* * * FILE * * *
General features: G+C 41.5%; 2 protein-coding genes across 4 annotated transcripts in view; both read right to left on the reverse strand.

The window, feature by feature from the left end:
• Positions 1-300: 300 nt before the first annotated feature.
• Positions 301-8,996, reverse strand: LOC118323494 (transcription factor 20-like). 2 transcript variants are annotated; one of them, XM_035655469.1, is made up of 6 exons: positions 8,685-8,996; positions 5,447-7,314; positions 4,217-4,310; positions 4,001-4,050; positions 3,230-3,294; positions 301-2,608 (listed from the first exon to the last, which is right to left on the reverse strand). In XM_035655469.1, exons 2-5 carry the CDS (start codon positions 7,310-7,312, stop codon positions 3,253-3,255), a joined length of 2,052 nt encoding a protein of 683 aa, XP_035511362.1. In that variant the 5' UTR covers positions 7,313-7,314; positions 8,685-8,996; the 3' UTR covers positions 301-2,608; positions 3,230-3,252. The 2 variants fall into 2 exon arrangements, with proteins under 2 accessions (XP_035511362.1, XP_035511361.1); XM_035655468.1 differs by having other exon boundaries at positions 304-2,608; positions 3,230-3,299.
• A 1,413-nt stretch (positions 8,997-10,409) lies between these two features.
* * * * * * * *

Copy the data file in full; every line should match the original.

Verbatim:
General features: G+C 41.5%; 2 protein-coding genes across 4 annotated transcripts in view; both read right to left on the reverse strand.

The window, feature by feature from the left end:
• Positions 1-300: 300 nt before the first annotated feature.
• Positions 301-8,996, reverse strand: LOC118323494 (transcription factor 20-like). 2 transcript variants are annotated; one of them, XM_035655469.1, is made up of 6 exons: positions 8,685-8,996; positions 5,447-7,314; positions 4,217-4,310; positions 4,001-4,050; positions 3,230-3,294; positions 301-2,608 (listed from the first exon to the last, which is right to left on the reverse strand). In XM_035655469.1, exons 2-5 carry the CDS (start codon positions 7,310-7,312, stop codon positions 3,253-3,255), a joined length of 2,052 nt encoding a protein of 683 aa, XP_035511362.1. In that variant the 5' UTR covers positions 7,313-7,314; positions 8,685-8,996; the 3' UTR covers positions 301-2,608; positions 3,230-3,252. The 2 variants fall into 2 exon arrangements, with proteins under 2 accessions (XP_035511362.1, XP_035511361.1); XM_035655468.1 differs by having other exon boundaries at positions 304-2,608; positions 3,230-3,299.
• A 1,413-nt stretch (positions 8,997-10,409) lies between these two features.